ASX reverses fortune as Qantas grilled

The Australian share market has bounced back after recording a six-week low last week not not all compananies are sharing in the good fortune. Picture: NCA NewsWire / Christian Gilles

The Australian share market has bounced back from a six-week low thanks to a boost from retail sales and an offshore rebound.

The S&P/ASX200 closed up Monday by gaining 44.60 points or 0.63 per cent to 7,159.80.

Consumer discretionary was one of the biggest winners on the share market, lifting 1.36 per cent off the back of encouraging retail figures from the Australian Bureau of Statistics on Monday.

Retail sales bounced 0.5 per cent in July led by department stores which grew 3.6 per cent, followed by clothing and footwear which rose 2.0 per cent and other retailing which grew 0.3 per cent.

The S&P/ASX200 closed up Monday by gaining 44.60 points or 0.63 per cent to 7,159.80. Picture: NCA NewsWire / Christian Gilles

There to receive a boost from the new data was top gainer Tabcorp which rose 4.95 per cent to $1.06.

Other lucky beneficiaries included Wesfarmers which rose 2.16 per cent to $52.10 and Aristocrat Leisure which rose 1.40 per cent to $40.52.

The ASX200 also followed good news from overseas, with the S&P500 adding 0.67 per cent after comments from the US Federal Reserve chair that inflation had come down sharply from its 2022 peak.

Meanwhile, Qantas had an eventful day with outgoing chief executive Alan Joyce fronting a Senate select committee on the cost of living in Melbourne.

The airline’s share price dropped by 1.92 per cent on Monday to $6.12 as Mr Joyce faced off with Labor senator Tony Sheldon who accused Qantas of investing “too little, too late” in customer service as the company still has $370m in outstanding travel credits.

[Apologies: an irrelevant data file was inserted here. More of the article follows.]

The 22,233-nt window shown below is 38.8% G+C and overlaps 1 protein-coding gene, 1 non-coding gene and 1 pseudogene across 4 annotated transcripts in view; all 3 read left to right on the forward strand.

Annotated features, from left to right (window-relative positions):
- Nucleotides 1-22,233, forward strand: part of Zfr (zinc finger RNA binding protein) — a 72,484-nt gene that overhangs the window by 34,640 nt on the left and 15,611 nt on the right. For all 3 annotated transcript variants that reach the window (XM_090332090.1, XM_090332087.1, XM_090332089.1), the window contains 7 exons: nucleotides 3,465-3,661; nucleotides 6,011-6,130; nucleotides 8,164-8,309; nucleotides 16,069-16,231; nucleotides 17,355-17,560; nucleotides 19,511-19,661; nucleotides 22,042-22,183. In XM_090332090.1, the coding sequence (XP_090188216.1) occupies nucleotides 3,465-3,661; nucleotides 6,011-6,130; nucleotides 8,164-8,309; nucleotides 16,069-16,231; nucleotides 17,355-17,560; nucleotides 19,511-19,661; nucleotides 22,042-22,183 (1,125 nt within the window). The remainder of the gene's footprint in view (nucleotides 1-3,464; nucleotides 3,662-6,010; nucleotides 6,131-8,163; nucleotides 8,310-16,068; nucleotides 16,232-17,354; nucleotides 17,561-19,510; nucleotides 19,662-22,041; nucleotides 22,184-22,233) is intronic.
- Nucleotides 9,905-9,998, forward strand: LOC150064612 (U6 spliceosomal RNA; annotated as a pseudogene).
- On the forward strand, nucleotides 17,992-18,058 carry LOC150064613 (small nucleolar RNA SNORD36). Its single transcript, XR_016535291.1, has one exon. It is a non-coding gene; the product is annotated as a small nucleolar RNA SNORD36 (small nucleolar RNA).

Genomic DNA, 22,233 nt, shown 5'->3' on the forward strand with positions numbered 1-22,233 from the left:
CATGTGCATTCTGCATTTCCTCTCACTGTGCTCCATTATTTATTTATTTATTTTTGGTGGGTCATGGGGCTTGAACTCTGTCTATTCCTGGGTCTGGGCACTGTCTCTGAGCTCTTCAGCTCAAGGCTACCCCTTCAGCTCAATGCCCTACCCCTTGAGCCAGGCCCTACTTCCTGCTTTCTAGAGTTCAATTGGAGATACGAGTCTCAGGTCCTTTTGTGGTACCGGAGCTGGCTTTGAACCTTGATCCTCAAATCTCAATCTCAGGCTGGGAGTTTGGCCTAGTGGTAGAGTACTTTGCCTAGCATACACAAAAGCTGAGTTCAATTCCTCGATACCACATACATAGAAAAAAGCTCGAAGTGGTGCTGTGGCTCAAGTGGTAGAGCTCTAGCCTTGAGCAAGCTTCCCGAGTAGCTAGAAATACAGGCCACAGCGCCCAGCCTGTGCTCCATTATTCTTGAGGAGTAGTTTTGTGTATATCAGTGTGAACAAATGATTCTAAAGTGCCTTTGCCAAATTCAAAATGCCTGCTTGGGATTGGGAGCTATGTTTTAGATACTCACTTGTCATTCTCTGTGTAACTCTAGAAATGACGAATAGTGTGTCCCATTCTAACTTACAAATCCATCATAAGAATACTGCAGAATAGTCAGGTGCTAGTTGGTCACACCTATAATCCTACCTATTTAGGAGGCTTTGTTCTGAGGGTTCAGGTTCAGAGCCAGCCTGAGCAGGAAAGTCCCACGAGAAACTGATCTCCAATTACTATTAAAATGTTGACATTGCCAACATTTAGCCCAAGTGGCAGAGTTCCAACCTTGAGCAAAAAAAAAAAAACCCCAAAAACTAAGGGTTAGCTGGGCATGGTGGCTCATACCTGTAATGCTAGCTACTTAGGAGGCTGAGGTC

Mr Joyce was also forced to defend his remuneration package which Senator Sheldon alleged was $125m over 15 years.

“What I get paid is by the shareholders of Qantas, as per my salary every year, and to relate my salary to how the Qantas share price has performed, and that’s the way every CEO on the ASX works,” Mr Joyce said.

Qantas Chief Alan Joyce
Outgoing Qantas boss Alan Joyce has faced intense questioning over the airline’s recent performance. Picture NCA NewsWire / Aaron Francis. Picture NCA NewsWire / Aaron Francis

Fortescue was also in for a rough day, announcing that chief executive Fiona Hick would leave the company just six months after stepping into the role.

The mining company’s share price dropped 5.06 per cent to $19.87 on the news of Ms Hick’s departure, with Fortescue promoting chief operating officer iron ore Dino Otranto to the top job.

“Fiona Hick has made a joint decision with the Fortescue Board to leave the company and leaves it in very good hands,” the company said in a statement ahead of its annual accounts.

“The departure of Fiona has been both friendly and mutual and we warmly wish her the best for her future.”

Ms Hick is the eleventh senior executive to leave Fortescue in two years, following Felicity Gooding’s departure in July.

The other major miners fared much better in comparison, with BHP increasing its price by 1.23 per cent to $43.55 and Rio Tinto up 0.72 per cent to $108.68.

The major banks also experienced an uplift on the markets today led by NAB which grew 1.33 per cent to $28.26 and Commonwealth Bank which lifted 1.22 to $100.78.

Westpac jumped by 0.28 per cent to $21.38 while ANZ rose 0.99 per cent to $24.58.